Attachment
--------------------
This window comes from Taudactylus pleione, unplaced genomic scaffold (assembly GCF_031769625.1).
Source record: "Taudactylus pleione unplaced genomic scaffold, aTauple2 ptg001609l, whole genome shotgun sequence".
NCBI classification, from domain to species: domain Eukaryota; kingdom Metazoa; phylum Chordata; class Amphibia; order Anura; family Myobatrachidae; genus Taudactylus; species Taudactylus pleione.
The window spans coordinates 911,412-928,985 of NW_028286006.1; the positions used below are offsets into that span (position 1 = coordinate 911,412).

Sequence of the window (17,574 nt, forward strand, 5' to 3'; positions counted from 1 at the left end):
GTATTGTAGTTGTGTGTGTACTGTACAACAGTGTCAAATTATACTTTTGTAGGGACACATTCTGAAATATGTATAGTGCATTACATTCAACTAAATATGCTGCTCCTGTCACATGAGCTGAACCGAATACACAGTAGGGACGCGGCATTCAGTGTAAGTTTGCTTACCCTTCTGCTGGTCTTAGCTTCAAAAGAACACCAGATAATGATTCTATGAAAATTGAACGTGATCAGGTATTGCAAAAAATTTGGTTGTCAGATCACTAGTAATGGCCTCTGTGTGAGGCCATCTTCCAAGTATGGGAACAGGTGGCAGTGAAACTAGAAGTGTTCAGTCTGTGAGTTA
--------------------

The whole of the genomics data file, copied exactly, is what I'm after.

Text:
This window comes from Taudactylus pleione, unplaced genomic scaffold (assembly GCF_031769625.1).
Source record: "Taudactylus pleione unplaced genomic scaffold, aTauple2 ptg001609l, whole genome shotgun sequence".
NCBI classification, from domain to species: domain Eukaryota; kingdom Metazoa; phylum Chordata; class Amphibia; order Anura; family Myobatrachidae; genus Taudactylus; species Taudactylus pleione.
The window spans coordinates 911,412-928,985 of NW_028286006.1; the positions used below are offsets into that span (position 1 = coordinate 911,412).

Sequence of the window (17,574 nt, forward strand, 5' to 3'; positions counted from 1 at the left end):
GTATTGTAGTTGTGTGTGTACTGTACAACAGTGTCAAATTATACTTTTGTAGGGACACATTCTGAAATATGTATAGTGCATTACATTCAACTAAATATGCTGCTCCTGTCACATGAGCTGAACCGAATACACAGTAGGGACGCGGCATTCAGTGTAAGTTTGCTTACCCTTCTGCTGGTCTTAGCTTCAAAAGAACACCAGATAATGATTCTATGAAAATTGAACGTGATCAGGTATTGCAAAAAATTTGGTTGTCAGATCACTAGTAATGGCCTCTGTGTGAGGCCATCTTCCAAGTATGGGAACAGGTGGCAGTGAAACTAGAAGTGTTCAGTCTGTGAGTTA